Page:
Mayor Kurt Schmoke, seeking straight talk on race relations in Hampden, got an earful from students at Robert Poole Middle School.
"A lot of kids and their parents are for the white race . . . and they don't want any black people around here," said a white girl, one of 18 students in a free-wheeling discussion with the mayor yesterday.
"We're getting worse," said another white girl, asked whether race relations were getting better or worse. "There's a lot of negative people out there who think it's cool to . . . be prejudiced."
Students at the north Baltimore school told of rock-throwing, conflicts involving white supremacist Skinheads and harassment of blacks walking through Hampden.
"I think it all starts with the parents because no child is born racist," said a black youngster. "The parents have to put those ideas in the child's mind."
Students in the group disavowed racist views, several of them stressing that they have friendships that cross racial lines.
But they were divided about the effectiveness of efforts by the city and the school administration to deal with racial problems.
Some whites in the neighborhood "think it's cool to say, 'To hell with you people, we want our racism back,' " said a white girl.
Schmoke was sobered by what he heard.
"Folks, you are really depressing me," he told the group of sixth- to eighth-graders. "This is not what we had hoped to have happen in our schools so many years after our schools had been integrated."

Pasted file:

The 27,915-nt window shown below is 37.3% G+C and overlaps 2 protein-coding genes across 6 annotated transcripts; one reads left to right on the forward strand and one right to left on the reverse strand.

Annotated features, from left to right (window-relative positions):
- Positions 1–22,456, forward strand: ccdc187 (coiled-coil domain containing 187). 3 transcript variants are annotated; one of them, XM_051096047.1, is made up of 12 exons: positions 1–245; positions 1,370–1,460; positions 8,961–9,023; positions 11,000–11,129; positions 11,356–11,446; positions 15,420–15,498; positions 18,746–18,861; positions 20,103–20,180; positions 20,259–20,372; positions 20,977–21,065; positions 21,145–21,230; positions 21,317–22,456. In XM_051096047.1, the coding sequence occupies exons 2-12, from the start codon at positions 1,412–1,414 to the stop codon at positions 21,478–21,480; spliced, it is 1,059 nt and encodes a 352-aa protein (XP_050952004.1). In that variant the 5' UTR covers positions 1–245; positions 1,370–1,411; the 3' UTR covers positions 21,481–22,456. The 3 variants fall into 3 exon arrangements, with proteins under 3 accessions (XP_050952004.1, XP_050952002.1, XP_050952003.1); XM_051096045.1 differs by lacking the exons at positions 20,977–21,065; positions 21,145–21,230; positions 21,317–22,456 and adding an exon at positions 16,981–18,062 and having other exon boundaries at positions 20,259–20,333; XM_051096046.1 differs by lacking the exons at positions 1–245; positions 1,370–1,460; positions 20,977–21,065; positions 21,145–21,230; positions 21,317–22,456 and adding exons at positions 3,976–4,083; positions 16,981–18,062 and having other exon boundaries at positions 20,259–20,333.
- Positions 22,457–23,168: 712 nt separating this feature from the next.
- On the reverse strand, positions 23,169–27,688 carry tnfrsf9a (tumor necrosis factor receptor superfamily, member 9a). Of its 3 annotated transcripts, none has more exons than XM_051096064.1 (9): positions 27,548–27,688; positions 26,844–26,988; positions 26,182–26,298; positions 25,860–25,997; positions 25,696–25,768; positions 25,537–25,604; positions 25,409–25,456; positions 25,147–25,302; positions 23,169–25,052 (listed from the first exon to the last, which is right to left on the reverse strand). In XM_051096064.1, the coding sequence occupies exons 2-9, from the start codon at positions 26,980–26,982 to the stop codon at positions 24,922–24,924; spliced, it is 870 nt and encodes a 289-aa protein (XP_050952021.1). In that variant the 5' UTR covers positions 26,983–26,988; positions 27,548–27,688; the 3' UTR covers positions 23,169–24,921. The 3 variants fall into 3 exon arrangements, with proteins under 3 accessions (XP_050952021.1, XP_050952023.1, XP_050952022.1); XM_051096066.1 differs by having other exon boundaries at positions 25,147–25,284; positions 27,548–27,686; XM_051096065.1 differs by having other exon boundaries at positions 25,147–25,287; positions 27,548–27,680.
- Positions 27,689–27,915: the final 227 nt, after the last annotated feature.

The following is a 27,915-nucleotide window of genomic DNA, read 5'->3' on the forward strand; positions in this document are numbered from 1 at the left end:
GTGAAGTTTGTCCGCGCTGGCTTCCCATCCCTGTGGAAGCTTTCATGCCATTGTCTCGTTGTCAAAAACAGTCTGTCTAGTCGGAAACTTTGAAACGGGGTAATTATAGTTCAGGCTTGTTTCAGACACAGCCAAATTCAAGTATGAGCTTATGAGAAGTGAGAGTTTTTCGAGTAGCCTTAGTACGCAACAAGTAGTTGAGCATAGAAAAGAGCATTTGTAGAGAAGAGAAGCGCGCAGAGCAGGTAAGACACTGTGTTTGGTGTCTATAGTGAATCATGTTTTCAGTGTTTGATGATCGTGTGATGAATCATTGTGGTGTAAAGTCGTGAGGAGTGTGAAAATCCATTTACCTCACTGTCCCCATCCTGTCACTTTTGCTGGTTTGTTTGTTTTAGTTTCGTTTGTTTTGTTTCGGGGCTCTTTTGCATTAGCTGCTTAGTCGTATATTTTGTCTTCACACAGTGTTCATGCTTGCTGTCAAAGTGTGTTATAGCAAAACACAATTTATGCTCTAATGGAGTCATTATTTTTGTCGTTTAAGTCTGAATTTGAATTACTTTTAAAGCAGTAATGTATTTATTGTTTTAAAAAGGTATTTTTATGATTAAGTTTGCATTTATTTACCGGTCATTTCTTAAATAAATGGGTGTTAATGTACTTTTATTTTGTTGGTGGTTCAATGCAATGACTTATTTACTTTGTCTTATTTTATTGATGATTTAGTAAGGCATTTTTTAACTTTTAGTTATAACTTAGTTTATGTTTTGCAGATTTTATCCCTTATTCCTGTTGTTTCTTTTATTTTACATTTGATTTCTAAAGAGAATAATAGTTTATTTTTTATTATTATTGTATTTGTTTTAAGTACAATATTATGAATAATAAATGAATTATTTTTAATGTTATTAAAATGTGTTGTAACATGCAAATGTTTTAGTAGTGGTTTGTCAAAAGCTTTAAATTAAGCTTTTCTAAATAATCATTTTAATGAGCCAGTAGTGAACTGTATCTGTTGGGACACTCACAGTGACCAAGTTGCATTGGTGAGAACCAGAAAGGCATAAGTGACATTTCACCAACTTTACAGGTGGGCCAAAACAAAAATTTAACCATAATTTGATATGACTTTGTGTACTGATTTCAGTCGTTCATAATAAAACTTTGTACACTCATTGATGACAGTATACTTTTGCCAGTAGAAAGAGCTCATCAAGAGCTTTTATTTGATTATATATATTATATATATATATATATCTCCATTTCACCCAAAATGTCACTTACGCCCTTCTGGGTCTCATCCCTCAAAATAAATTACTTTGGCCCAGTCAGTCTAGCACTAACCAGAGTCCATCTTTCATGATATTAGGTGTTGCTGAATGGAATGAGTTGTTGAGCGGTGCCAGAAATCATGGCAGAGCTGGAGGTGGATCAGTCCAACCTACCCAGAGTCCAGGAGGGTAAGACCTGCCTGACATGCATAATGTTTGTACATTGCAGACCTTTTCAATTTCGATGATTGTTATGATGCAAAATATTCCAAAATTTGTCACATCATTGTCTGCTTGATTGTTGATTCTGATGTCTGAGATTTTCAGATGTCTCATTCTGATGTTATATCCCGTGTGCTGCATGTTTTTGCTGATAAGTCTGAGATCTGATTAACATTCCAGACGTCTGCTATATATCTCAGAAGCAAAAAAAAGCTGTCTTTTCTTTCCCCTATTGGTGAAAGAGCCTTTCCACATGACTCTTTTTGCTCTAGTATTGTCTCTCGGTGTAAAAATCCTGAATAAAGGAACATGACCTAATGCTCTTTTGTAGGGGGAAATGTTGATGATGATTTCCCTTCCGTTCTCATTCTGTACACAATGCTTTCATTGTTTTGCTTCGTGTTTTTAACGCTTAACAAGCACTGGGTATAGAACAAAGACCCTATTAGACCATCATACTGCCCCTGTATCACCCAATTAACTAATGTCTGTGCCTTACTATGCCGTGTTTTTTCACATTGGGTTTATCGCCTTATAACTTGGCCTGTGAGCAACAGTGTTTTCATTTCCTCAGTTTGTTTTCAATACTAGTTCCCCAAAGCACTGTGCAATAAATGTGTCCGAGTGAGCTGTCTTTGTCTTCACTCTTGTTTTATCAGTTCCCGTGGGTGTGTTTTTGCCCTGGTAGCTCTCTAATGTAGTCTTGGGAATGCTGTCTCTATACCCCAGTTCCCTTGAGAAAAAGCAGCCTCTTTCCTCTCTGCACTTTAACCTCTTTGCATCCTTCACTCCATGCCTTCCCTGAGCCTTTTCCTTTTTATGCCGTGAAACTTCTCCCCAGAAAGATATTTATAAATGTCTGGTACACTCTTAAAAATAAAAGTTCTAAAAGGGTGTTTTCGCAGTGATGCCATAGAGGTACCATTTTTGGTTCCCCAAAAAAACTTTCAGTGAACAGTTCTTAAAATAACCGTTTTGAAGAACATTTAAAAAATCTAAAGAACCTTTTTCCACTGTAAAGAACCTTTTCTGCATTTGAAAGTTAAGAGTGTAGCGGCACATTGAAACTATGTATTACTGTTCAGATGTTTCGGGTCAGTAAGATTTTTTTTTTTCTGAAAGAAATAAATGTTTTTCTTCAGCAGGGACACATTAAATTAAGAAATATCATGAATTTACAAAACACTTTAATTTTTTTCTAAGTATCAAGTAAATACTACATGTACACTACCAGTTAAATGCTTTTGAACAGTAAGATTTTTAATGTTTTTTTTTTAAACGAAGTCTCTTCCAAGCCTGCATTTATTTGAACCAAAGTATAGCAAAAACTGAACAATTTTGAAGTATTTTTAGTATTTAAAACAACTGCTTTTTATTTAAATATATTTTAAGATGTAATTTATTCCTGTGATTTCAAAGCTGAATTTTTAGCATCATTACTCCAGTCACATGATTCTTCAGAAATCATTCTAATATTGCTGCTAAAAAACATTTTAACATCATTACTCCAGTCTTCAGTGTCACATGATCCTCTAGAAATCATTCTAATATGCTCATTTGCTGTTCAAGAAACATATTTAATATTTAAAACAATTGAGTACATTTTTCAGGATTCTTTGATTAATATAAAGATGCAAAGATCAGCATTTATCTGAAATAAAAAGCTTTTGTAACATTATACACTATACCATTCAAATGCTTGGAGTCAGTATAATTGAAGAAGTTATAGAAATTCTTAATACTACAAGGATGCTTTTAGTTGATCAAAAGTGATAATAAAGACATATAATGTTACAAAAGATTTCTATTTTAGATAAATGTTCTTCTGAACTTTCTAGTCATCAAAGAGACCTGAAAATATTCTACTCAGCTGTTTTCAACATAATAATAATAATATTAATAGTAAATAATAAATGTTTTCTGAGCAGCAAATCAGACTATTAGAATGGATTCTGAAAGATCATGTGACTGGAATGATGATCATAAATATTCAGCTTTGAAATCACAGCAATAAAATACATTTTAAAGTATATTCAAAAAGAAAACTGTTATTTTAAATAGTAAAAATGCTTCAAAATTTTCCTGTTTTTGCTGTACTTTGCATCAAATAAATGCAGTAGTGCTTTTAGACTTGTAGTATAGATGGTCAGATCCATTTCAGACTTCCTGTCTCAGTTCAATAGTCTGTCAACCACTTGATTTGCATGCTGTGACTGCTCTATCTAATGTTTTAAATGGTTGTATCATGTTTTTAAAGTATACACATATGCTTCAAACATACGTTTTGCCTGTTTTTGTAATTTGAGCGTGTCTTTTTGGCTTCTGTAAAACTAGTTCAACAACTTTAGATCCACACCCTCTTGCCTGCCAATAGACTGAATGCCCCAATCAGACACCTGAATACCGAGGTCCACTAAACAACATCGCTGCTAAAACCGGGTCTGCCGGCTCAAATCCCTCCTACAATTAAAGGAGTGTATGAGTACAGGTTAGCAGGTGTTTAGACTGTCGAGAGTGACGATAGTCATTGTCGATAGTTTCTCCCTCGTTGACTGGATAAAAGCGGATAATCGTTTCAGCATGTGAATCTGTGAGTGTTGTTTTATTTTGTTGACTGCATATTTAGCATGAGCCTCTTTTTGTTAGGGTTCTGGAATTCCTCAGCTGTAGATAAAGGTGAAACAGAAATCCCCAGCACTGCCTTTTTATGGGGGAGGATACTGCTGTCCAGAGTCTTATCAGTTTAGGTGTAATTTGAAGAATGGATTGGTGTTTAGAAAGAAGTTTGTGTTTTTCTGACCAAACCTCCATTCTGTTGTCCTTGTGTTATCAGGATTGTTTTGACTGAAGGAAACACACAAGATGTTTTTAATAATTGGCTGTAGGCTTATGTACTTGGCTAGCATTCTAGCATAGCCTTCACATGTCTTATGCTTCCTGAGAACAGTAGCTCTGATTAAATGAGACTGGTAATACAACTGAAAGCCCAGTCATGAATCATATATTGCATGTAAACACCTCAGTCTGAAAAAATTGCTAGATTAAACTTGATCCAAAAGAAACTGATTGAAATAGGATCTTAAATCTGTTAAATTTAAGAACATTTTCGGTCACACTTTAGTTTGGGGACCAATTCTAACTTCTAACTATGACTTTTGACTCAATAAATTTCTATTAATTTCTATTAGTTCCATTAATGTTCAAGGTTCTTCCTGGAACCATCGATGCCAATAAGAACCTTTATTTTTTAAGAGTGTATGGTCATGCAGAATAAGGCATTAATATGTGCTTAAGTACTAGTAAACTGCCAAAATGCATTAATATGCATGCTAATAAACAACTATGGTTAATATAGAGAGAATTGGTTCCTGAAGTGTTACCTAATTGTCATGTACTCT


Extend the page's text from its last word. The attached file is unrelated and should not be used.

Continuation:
The mayor echoed those comments after the discussion broke up, terming it "profoundly depressing" that more progress has not been made in soothing racial animosities.
"Some of the discussion was like being in a time machine," said Schmoke. "It was as though nothing happened since Brown vs. the Board of Education," the landmark 1954 U.S. Supreme Court ruling that cleared the way for school integration nationwide.
He added, "If this is a reflection of what's happening out there in our community, we have a long way to go."
The mayor mentioned no immediate solutions and said he will talk with his staff about ways to tackle racial problems at the school.
But Schmoke was clearly surprised by the breadth of the schism described by students.
Observing the school on the surface, "you would have no idea that underneath . . . there is real hard-core racial animosity," he said.
Schmoke's visit to Poole was motivated by white supremacist Skinhead leaflets that were distributed in the virtually all-white neighborhood earlier this month.
The school, which was integrated in the early 1970s, is 49 percent black and has long been a focal point for racial hostility in Hampden.
Earlier in the school year, staff members traced some tension to a student whose father, Leo Joseph Rossiter, is a white-power advocate and Skinhead ally. The school staff members said Rossiter sometimes visited the school to have lunch with his son and to recruit members for a Skinhead group.
The son has since left the school and is being taught at home. Rossiter withdrew his son from Poole after turning down the school system's offer to transfer the boy to another school, said Mary Silva, Poole's principal.
Meanwhile, administrators have moved in recent months to alleviate tensions at Poole, encouraging teachers to discuss race relations, counseling students and bringing in speakers.
A patrol car from the Northern District stands watch on 36th Street near the school, in case of trouble.
But racial problems remain, according to students and staff members.
One sign: Black students still are strongly urged to catch school buses in front of Poole immediately after dismissal and not linger in the neighborhood.
That policy is for the students' own protection, said Silva. If blacks linger in the neighborhood, "they're going to get into something, they're going to get harassed," she said.
Schmoke agreed -- reluctantly.
"The students understand that it's for their own protection," he -- said. "I wish it wasn't necessary, but it is justified under the circumstances."